I had honestly hoped my first “Letters to Cassi” post would be a letter to Cassi, but I was poking through my old files and trying to get things organized when I found this old email.
This was a case of the world and I being very stupid, and I had thought that reason would hold out over madness but the addressee, whose name has been removed, saw me as no more than a uniform.
This was a letter that cost me a job with a company I didn’t want to work for to begin with. It was written after a period of extreme sleep deprivation from overworking. I have to say that sleep deprivation made me do a good number of stupid things, and this isn’t the worst.
Here are the words of a man on the edge.
The date is when it was mailed four years ago.
Dear (Security director),
I noted in the post orders of (Unnamed Terminal) procedures
contrary to the safety protocols of the older post orders.
We are having problems with security officers having been
assigned to the post who are unwilling or incapable of
performing the post duties. The orders we had did not
contribute to the problem.
Your belief that security personnel not having at least a high school education are capable of doing my job merely compounds the problem. Many of the security procedures stated in the old post orders had never been properly enforced. There are two reasons for this happening.
The first is an inability to establish a long-term relationship with officers willing and capable of doing the job. This is a result of poor pay and bad conditions. Note that in the five years that (Security Company) serviced your terminal they received a pay raise of fifty cents. I learned from other officers that you had a seniority raise program but that it had been canceled. The two senior security officers assigned to the post had both given two weeks notice by the time I had arrived. My supervisor after two years of working for (your company) made less than a starting dockworker. When I brought this pay issue up with (Local Security Director) he told me to talk with (My Company).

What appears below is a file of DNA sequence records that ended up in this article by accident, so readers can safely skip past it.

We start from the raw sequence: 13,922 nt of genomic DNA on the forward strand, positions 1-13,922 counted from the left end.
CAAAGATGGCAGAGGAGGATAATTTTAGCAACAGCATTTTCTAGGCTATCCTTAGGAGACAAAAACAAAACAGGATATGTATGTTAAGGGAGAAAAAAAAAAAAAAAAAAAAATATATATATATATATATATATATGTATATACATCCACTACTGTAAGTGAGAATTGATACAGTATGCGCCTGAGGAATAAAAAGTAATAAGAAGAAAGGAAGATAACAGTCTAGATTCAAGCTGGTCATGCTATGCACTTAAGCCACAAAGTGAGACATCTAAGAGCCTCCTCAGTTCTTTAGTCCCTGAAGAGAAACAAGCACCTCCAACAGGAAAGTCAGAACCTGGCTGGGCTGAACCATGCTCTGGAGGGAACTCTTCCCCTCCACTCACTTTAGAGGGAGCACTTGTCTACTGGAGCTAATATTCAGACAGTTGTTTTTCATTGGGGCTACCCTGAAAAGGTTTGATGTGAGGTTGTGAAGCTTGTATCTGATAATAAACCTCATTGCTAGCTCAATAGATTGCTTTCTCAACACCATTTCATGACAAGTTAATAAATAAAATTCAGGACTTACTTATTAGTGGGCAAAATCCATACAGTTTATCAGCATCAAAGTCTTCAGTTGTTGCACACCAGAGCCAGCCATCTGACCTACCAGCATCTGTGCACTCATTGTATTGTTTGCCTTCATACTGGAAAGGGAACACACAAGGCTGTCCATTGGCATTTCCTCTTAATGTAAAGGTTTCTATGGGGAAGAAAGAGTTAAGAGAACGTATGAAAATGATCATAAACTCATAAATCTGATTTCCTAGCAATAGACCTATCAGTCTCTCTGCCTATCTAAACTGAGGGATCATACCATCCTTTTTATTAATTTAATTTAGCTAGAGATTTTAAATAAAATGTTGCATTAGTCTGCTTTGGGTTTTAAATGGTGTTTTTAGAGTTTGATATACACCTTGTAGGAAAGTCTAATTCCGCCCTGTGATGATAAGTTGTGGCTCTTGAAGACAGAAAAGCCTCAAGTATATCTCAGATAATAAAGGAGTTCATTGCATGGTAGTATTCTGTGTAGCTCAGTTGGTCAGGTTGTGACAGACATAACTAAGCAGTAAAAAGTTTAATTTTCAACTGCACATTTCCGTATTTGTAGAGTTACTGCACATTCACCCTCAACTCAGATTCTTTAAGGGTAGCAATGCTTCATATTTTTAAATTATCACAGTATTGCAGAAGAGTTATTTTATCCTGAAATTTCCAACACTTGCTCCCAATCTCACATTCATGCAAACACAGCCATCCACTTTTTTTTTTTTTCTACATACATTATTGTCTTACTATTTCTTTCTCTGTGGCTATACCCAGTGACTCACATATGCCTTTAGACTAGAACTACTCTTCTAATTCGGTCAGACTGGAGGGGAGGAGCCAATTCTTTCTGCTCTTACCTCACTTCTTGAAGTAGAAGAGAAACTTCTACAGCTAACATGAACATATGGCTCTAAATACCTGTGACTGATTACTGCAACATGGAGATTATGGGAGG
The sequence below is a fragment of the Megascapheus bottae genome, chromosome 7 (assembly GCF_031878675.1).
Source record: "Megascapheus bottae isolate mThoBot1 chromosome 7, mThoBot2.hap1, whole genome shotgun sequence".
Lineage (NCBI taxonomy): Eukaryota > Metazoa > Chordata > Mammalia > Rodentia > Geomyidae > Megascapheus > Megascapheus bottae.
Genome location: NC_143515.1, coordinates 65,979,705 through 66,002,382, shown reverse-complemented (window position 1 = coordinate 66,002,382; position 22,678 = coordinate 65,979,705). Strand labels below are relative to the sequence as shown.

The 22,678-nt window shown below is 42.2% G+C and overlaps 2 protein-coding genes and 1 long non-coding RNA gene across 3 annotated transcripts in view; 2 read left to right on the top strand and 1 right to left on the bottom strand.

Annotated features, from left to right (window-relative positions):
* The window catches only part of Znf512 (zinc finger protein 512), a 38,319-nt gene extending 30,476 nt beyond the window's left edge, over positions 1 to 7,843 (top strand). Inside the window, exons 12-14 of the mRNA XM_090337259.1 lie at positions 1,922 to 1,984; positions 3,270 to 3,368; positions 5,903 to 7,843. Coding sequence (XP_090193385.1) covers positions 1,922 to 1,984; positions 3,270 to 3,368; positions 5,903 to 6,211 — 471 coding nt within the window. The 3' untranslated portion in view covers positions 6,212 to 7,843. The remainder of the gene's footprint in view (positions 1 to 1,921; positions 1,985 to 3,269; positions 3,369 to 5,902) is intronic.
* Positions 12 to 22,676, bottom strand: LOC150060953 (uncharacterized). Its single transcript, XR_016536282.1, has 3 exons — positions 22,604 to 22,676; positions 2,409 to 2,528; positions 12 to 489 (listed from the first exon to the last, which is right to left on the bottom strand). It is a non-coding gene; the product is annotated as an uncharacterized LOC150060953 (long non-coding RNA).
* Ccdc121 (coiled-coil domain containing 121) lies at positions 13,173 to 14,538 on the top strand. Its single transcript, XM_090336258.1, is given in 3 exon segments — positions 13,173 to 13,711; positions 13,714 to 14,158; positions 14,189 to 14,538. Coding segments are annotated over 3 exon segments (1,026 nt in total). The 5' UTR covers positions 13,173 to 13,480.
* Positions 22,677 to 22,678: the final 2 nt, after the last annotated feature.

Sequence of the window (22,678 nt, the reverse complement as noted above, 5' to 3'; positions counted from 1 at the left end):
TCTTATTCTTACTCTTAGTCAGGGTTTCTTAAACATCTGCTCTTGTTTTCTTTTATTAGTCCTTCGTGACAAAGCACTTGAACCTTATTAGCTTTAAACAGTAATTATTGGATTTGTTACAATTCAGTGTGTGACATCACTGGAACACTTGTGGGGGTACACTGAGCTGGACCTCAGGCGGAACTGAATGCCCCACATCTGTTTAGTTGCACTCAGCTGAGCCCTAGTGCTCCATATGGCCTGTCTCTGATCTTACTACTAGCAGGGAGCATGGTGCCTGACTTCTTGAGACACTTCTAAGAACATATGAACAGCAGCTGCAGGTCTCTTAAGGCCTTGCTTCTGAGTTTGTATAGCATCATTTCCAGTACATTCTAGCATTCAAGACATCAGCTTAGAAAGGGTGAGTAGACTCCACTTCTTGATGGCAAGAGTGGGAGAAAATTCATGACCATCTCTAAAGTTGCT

Sir, honestly, every security company gave you what you paid for, no more, no less. Why would they give you a level of service that the contract fails to warrant? As it stands, you will pay more for security as a result of changes in California law. It is only a question of do you want to end the problems you have now or let them get more out of hand? Right now the difference may be as little as a dollar an hour. Paying this will save (the terminal) thousands in the upcoming months in driver and dock worker over time. Yes, that’s right, what you are doing is costing (your company) money.
The second component to the overall breakdown of security at (this terminal) is a failure by management in supporting security officers. I had employees threaten to have me terminated when I asked them to sign in. When I reported this the employees were not reprimanded. Other officers noted this and refused to ask employees to sign in sighting that if it were an issue a reprimand would have been in order.
To resolve the security issues that you have I would need to sit down with the post orders and update your outdated procedures. Then write a proposal to enact your grossly derelict policies. Frankly, that’s not what you pay me for, and my English skills are that of a man educated in the state of California at the end of the twentieth century, rather bad.
The problems I have described are not localized to (This terminal), the state or the region. They are the problems of (your company) as reported by Line Hall drivers.
Let me put this another way: like a detective, I have question suspects and witnesses, compiled evidence, and consulted with experts. My opinion is that security within (your company) is in need of major changes.
With nearly ten years of security experience, I can tell you what those changes should be, but I have to look after myself. (My company) has made me another offer, no better than yours, but I can’t just give up my seniority in the company.
Richard Leland Neal